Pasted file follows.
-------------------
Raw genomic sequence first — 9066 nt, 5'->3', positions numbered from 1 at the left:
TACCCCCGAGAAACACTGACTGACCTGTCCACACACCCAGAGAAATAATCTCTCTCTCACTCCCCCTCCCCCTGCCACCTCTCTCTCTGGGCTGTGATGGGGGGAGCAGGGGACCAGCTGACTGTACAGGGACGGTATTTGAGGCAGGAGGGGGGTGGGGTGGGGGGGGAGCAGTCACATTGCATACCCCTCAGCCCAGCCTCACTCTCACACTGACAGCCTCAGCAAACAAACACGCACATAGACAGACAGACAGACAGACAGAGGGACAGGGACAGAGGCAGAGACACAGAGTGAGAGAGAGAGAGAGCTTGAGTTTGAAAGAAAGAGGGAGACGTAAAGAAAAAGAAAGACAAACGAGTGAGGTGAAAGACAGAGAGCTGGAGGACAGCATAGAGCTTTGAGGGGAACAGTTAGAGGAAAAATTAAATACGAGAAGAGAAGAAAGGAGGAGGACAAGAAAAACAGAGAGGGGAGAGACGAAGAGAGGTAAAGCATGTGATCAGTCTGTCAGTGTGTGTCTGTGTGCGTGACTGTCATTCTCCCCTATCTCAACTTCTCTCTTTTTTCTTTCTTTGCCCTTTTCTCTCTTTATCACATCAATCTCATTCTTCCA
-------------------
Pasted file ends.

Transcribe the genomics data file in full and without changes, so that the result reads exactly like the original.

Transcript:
Raw genomic sequence first — 9066 nt, 5'->3', positions numbered from 1 at the left:
TACCCCCGAGAAACACTGACTGACCTGTCCACACACCCAGAGAAATAATCTCTCTCTCACTCCCCCTCCCCCTGCCACCTCTCTCTCTGGGCTGTGATGGGGGGAGCAGGGGACCAGCTGACTGTACAGGGACGGTATTTGAGGCAGGAGGGGGGTGGGGTGGGGGGGGAGCAGTCACATTGCATACCCCTCAGCCCAGCCTCACTCTCACACTGACAGCCTCAGCAAACAAACACGCACATAGACAGACAGACAGACAGACAGAGGGACAGGGACAGAGGCAGAGACACAGAGTGAGAGAGAGAGAGAGCTTGAGTTTGAAAGAAAGAGGGAGACGTAAAGAAAAAGAAAGACAAACGAGTGAGGTGAAAGACAGAGAGCTGGAGGACAGCATAGAGCTTTGAGGGGAACAGTTAGAGGAAAAATTAAATACGAGAAGAGAAGAAAGGAGGAGGACAAGAAAAACAGAGAGGGGAGAGACGAAGAGAGGTAAAGCATGTGATCAGTCTGTCAGTGTGTGTCTGTGTGCGTGACTGTCATTCTCCCCTATCTCAACTTCTCTCTTTTTTCTTTCTTTGCCCTTTTCTCTCTTTATCACATCAATCTCATTCTTCCA